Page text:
When it comes to employment laws, California is generally considered an employee‑friendly state. On September 25, California Governor Jerry Brown made it just a little more friendly by signing bill S.B. 1241.  For employees that primarily reside and work in California, S.B. 1241 prohibits employers from requiring an employee, as a condition of employment, to agree to a provision that would either:  (1) require the employee to litigate or arbitrate claims arising in California in a forum outside of California; or (2) deprive the employee of the protection of California law with respect to claims arising in California.

Ultimately, this law aims to restrict a significant contractual freedom between employers and employees: the right to the “choice of law” in the event a dispute arises.  Typically, contracting parties – including employers and employees – may agree to have their disputes heard in a specific location, or even have another State’s laws applied to their dispute.  For example, a shipping company located in California doing business with a Nevada corporation may include in their contract a provision requiring any dispute be heard pursuant to the laws of the State of Nevada.  With the exception of a very specific carve-out, for employees that are represented by legal counsel in negotiating the employment agreement, S.B. 1241 effectively prohibits parties from agreeing to this type of choice of law provision when the agreement would take the dispute out of California.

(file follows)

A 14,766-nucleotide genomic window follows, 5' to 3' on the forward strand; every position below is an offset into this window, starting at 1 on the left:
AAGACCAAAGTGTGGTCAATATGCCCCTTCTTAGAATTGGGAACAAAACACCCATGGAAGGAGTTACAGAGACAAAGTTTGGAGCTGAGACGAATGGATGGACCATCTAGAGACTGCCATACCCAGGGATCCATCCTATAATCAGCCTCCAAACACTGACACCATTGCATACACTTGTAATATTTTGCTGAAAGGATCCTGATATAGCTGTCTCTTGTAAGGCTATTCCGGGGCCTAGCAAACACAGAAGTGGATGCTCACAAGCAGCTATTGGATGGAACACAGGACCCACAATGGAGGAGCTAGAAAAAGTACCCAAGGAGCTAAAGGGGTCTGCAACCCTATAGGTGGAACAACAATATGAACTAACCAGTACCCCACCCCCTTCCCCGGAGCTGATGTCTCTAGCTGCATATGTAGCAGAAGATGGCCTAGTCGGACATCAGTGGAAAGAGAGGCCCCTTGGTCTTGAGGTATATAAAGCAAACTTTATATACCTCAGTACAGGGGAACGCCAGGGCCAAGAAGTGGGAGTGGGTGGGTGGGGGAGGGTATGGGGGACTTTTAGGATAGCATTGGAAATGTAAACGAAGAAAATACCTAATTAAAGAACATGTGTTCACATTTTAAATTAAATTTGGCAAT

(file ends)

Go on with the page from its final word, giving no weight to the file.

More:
Another thorn in an employers’ side, care must be taken to review any employment or arbitration agreement to make sure it does not require the dispute be heard outside of California, or attempt to preclude the use of California law. Under S.B. 1241, any such provision is voidable by the employee, the effect of which is relatively nominal:  the dispute must then be heard in California subject to California’s laws.  However, there’s one more zinger employers must watch out for:  statutory attorneys’ fees.  Courts “may” award reasonable attorneys’ fees to an employee enforcing their rights under S.B. 1241.

With the constantly changing standard for arbitration agreements, most employers are already constantly analyzing and altering their employment and arbitration agreements to try and keep up. Fortunately, only contracts “entered into, modified, or extended on or after January 1, 2017” are affected by S.B. 1241.  Employers should use the time until then to take yet another look at their arbitration agreements, and address any possible violation before it’s too late.